NYSE in talks with SEC to ease listing rules during coronavirus volatility
NEW YORK (Reuters) – The New York Stock Exchange said on Monday it was in talks with regulators to temporarily ease its listing requirements to take the strain off companies that may have fallen out of compliance due to the market rout spurred by the coronavirus.
The U.S. Securities and Exchange Commission initially rejected a proposal to waive certain ongoing listing requirements until the end of June that the NYSE, owned by Intercontinental Exchange Inc (ICE.N), had filed on Friday as immediately effective, Farrell Kramer, a spokesman for the exchange said.
“We are committed to advocating on behalf of our issuers during these challenging economic times and continue to speak with the SEC staff about this and other proposed rule changes,” Kramer said.
The S&P 500 .SPX has lost more than 20% since its all-time highs in mid-February, with extreme volatility whipsawing markets as the novel coronavirus has brought many businesses to a standstill and sparked mass layoffs.
To reduce the uncertainty for companies during the difficult market conditions, the NYSE said it wants to temporarily suspend the requirement to maintain a share price of more than $1 and an average global market capitalization above $50 million for 30 consecutive trading days.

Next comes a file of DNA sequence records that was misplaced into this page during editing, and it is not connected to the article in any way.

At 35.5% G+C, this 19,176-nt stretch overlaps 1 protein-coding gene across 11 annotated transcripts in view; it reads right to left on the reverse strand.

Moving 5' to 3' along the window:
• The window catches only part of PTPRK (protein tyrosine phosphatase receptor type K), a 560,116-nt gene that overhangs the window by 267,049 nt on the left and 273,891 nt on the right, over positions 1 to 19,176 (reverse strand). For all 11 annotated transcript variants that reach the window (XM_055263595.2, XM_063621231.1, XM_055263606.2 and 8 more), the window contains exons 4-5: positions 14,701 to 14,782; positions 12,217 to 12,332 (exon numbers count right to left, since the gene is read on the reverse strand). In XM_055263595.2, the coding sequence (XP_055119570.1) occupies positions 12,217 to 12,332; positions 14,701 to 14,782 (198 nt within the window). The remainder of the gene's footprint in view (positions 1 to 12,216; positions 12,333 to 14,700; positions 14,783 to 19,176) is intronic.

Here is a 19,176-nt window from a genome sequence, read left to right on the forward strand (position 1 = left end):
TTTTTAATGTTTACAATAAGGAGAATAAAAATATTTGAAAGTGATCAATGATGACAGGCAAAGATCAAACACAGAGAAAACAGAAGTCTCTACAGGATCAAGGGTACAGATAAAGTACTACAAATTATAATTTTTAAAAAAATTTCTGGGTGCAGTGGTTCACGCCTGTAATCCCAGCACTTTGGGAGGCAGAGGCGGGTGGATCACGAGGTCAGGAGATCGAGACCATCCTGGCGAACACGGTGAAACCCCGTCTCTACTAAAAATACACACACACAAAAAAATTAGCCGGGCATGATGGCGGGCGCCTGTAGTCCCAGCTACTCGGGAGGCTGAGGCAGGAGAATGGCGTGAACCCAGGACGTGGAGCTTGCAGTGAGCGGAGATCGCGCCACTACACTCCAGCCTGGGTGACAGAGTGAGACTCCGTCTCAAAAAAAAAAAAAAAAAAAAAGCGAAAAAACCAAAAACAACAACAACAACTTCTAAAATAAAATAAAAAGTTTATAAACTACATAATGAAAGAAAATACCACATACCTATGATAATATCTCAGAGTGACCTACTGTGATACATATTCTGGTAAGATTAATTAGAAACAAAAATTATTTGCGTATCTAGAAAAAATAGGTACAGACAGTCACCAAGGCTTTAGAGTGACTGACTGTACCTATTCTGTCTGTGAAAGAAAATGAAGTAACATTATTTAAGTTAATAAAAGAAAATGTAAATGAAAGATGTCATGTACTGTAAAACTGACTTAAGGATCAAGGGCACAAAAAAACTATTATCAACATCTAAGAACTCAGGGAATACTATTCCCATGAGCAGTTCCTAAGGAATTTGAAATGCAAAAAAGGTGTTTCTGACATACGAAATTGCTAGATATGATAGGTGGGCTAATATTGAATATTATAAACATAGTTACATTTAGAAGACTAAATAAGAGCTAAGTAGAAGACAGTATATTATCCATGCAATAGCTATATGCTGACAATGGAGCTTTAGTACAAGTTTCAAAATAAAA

“In its conversations with listed companies, the Exchange has learned that many companies are experiencing severe disruptions to their businesses during the current crisis, including employees who have contracted the COVID-19 virus and the need to adopt emergency measures to protect their employees from infection,” the NYSE said in its original filing.
Designating companies as below compliance could also have a negative effect on investor perceptions of those companies, even though many of them have seen their share prices drop due to general market conditions rather than any company specific factors, the exchange added.
The last time the exchange temporarily suspended the ongoing listings standards was in 2009 during the financial crisis, helping avoid a costly wave of delistings.
(This story has been refiled to correct paragraph three after NYSE added dropped word “to” in company statement)
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